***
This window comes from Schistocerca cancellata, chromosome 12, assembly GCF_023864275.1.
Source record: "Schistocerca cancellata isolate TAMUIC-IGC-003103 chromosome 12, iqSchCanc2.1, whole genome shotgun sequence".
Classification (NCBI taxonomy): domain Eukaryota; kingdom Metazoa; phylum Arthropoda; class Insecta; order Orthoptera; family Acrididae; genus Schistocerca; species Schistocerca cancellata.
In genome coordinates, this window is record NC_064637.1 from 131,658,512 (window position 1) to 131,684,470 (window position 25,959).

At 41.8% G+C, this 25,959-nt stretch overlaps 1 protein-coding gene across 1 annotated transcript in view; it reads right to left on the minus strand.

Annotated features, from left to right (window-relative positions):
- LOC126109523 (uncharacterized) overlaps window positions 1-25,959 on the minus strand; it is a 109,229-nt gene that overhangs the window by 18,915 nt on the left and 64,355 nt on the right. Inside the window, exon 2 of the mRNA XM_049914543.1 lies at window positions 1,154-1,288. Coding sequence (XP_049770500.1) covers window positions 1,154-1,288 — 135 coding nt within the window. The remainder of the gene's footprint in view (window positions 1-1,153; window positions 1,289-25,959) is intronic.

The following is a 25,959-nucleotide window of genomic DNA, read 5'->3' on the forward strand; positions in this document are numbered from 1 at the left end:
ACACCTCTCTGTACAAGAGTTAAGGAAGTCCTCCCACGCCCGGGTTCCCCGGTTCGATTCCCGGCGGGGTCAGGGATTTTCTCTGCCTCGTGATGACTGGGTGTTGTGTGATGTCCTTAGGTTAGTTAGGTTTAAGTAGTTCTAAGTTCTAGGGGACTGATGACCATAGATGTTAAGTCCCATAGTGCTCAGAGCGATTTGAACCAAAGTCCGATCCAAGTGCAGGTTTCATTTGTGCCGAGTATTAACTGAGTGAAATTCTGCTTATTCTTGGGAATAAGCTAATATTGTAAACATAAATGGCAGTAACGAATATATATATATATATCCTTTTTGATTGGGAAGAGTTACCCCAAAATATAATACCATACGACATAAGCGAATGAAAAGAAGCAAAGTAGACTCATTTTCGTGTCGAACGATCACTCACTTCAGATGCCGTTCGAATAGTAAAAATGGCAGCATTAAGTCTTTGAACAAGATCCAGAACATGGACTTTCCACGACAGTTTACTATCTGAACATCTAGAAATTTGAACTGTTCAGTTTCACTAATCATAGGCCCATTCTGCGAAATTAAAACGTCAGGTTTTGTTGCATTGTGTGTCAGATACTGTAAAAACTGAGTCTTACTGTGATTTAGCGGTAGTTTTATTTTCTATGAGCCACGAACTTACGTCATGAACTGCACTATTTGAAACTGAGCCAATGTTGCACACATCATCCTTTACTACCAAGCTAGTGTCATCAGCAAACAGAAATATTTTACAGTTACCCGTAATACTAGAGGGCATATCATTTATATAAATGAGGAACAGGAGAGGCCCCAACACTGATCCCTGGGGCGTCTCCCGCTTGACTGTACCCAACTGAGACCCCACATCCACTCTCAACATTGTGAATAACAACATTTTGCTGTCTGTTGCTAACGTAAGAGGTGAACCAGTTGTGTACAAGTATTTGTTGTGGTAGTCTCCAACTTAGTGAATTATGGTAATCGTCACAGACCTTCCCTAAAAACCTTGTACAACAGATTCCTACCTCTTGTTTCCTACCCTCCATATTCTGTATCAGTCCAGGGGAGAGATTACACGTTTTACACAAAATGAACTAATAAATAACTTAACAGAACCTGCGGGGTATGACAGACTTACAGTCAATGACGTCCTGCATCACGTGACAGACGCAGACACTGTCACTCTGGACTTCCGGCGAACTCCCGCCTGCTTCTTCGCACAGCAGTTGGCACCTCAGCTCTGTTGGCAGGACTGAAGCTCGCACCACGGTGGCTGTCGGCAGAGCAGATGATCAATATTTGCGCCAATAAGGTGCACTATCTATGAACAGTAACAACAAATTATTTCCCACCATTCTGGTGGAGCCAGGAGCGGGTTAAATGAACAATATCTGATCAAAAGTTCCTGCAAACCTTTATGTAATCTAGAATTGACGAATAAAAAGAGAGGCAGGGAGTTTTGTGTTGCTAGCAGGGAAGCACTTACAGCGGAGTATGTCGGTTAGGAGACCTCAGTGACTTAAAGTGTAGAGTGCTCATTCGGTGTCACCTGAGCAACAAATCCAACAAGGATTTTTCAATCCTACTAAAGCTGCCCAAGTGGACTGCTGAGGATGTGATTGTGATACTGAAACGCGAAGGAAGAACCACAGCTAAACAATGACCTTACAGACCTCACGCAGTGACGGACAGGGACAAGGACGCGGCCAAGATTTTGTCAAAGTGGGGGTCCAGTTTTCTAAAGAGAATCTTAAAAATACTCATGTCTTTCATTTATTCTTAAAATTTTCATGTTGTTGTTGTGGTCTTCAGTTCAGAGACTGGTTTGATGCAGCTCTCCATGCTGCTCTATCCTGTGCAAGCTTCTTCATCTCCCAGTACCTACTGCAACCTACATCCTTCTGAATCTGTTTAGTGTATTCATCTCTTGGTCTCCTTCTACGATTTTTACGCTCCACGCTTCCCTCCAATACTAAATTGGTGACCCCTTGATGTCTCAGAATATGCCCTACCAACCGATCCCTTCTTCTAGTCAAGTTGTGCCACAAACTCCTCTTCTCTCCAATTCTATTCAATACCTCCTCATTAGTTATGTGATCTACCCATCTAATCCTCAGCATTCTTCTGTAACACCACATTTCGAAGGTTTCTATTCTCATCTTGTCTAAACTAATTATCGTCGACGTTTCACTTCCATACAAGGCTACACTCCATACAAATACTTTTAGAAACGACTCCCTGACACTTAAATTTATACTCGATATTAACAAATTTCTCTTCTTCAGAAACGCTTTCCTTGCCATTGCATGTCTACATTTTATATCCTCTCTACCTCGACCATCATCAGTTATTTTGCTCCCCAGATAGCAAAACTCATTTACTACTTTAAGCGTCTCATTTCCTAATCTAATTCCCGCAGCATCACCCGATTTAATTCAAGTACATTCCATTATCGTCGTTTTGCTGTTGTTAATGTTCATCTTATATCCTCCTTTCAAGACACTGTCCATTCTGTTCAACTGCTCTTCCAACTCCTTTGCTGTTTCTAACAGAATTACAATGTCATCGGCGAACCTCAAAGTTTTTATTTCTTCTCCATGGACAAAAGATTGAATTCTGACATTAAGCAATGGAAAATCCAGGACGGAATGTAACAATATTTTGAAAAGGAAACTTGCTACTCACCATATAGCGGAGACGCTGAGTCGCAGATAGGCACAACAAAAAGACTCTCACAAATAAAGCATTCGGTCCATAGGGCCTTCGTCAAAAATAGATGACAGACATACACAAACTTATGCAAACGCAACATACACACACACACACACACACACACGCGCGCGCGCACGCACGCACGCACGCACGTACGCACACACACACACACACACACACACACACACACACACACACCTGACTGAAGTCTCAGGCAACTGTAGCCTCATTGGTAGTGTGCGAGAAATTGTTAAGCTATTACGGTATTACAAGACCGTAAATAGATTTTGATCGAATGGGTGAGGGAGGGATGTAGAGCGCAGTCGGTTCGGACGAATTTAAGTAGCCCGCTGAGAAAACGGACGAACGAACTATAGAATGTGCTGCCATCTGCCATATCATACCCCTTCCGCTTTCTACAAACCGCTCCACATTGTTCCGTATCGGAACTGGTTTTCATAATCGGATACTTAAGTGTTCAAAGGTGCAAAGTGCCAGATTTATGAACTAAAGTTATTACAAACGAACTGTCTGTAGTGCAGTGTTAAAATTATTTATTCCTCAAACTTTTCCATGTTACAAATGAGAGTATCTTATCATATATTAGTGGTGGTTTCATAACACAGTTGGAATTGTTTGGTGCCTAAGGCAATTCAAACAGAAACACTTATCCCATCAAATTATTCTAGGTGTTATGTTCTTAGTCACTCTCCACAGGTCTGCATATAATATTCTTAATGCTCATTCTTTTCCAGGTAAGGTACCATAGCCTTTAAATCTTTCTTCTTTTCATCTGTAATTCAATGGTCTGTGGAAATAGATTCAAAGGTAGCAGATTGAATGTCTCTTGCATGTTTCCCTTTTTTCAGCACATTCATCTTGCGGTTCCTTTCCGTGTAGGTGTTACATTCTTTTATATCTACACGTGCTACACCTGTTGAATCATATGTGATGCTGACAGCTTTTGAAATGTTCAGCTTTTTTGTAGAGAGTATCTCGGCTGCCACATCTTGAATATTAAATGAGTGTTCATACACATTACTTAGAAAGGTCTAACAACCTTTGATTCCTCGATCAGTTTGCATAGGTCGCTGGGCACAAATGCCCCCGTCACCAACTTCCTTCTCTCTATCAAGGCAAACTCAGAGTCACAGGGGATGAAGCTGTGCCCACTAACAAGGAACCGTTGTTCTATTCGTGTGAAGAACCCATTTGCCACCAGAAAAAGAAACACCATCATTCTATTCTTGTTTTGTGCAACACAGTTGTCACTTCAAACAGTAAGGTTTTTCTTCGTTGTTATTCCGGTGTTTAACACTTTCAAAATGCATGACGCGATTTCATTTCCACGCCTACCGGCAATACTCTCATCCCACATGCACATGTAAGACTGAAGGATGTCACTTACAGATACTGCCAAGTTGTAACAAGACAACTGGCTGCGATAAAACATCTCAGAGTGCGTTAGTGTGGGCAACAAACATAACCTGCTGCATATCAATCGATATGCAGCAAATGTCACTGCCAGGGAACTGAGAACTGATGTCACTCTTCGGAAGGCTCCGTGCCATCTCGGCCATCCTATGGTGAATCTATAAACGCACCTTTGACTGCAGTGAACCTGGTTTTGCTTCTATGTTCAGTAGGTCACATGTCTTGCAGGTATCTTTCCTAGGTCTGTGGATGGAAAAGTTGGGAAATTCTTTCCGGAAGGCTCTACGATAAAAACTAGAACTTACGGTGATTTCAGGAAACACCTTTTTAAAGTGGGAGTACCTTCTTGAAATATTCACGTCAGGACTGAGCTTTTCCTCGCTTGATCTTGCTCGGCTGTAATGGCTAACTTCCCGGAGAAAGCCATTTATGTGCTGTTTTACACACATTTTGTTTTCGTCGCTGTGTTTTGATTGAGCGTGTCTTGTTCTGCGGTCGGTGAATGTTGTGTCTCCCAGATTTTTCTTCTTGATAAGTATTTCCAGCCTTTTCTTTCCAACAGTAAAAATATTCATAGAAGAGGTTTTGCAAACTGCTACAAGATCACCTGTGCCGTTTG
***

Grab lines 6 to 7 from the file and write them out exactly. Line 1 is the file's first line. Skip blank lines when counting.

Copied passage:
Annotated features, from left to right (window-relative positions):
- LOC126109523 (uncharacterized) overlaps window positions 1-25,959 on the minus strand; it is a 109,229-nt gene that overhangs the window by 18,915 nt on the left and 64,355 nt on the right. Inside the window, exon 2 of the mRNA XM_049914543.1 lies at window positions 1,154-1,288. Coding sequence (XP_049770500.1) covers window positions 1,154-1,288 — 135 coding nt within the window. The remainder of the gene's footprint in view (window positions 1-1,153; window positions 1,289-25,959) is intronic.